Improve the tone in the second draft

The second draft should be more along the lines of what you’re looking for. The copywriter will have taken your comments about the content and the tone from the first draft and will provide something that more closely resembles the finished product. Make sure anyone within your organisation who needs to see the website copy has read this second draft, particularly if they didn’t haven’t read the first version.

Give approval of the final draft

Once we’ve gone through the second draft, the copywriter will then work on the final draft. This will be the one that is proofread, so all typos have been fixed and the grammar is on point. At this stage, there shouldn’t be too many changes to be made. It will be sent to you for a final sanity check before it’s considered complete.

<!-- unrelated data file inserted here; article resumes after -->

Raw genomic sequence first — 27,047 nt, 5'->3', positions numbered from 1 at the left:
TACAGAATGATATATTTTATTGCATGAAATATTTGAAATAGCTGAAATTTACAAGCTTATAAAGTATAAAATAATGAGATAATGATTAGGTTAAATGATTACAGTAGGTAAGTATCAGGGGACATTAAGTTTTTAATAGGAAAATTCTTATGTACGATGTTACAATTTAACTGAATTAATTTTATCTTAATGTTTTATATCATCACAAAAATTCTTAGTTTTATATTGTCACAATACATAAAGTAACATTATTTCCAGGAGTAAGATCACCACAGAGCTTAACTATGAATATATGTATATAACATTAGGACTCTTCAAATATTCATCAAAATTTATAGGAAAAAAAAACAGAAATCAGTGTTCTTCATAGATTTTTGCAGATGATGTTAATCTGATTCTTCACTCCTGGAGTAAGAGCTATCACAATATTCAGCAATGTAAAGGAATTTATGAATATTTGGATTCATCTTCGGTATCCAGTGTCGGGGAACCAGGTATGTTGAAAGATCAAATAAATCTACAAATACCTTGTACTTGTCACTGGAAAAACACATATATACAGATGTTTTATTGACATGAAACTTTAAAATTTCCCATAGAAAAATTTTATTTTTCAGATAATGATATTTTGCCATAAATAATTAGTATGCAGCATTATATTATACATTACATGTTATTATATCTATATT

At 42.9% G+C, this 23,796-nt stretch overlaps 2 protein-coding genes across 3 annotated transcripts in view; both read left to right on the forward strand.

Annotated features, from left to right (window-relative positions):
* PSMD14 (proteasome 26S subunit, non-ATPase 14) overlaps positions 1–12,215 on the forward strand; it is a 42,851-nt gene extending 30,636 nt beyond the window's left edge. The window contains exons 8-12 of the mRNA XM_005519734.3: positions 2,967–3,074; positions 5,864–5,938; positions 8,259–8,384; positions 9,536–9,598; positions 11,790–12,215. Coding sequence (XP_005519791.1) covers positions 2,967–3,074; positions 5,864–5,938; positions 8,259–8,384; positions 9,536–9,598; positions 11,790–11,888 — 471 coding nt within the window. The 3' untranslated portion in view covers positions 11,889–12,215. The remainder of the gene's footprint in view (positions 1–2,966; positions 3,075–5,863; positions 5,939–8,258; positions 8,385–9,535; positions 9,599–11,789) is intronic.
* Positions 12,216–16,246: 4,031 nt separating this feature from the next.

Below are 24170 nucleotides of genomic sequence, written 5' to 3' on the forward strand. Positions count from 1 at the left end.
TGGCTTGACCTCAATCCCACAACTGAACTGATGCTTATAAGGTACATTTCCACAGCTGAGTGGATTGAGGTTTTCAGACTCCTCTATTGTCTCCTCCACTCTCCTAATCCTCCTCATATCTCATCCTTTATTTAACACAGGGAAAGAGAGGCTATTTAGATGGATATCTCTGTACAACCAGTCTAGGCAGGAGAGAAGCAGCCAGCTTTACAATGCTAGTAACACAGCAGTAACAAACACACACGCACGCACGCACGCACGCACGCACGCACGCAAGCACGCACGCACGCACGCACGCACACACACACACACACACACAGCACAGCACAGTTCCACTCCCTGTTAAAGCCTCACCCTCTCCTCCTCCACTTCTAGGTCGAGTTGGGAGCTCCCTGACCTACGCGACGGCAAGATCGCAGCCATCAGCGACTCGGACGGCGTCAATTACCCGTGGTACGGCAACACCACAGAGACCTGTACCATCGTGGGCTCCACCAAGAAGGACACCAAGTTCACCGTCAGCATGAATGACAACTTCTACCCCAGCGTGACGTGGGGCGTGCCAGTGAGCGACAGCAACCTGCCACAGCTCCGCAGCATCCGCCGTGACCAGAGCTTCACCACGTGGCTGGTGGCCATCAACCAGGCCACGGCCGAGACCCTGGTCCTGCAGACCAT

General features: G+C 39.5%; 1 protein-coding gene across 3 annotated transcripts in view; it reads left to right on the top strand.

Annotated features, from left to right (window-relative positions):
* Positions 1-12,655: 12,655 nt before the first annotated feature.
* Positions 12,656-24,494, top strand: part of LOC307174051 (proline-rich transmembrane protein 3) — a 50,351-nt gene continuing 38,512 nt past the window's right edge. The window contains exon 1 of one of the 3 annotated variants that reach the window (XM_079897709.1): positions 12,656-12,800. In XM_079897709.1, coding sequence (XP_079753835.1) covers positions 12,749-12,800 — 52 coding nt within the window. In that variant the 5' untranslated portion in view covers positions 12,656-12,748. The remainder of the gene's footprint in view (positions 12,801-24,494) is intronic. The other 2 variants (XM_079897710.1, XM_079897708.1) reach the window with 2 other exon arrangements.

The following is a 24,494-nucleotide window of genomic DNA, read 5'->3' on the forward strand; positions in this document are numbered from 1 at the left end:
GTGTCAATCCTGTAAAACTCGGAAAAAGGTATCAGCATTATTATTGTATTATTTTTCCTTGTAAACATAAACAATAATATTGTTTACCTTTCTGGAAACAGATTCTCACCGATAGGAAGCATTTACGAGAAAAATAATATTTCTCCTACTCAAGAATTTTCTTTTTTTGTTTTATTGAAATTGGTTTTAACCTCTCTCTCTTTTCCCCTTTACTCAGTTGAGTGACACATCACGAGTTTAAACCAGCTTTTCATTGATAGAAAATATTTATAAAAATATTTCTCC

How can you give feedback?

There are many ways you can give feedback to your copywriter:

  1. Track changes. This is a straightforward way that is preferred by many copywriters. You simply turn on track changes in Microsoft Word or Google Docs and make comments or notations throughout the draft. Give the copywriter specific examples of what you want to be changed and why. Also, make sure you highlight the parts you like so they know what’s working.
  2. Provide a separate document of comments. Sometimes this works better when there is a general theme of what you want to be changed. Say you thought the tone would be friendly, but it’s a bit too overly friendly in parts. Pull out the parts you like and the parts you don’t in a separate document, so the copywriter understands how the document can better align with what you want.
  3. Have a phone conversation – If you’re more of a talker than a writer, you might prefer to workshop the copy over the phone or in person. I like to do this with some clients – we go through it line by line and make sure all the copy works.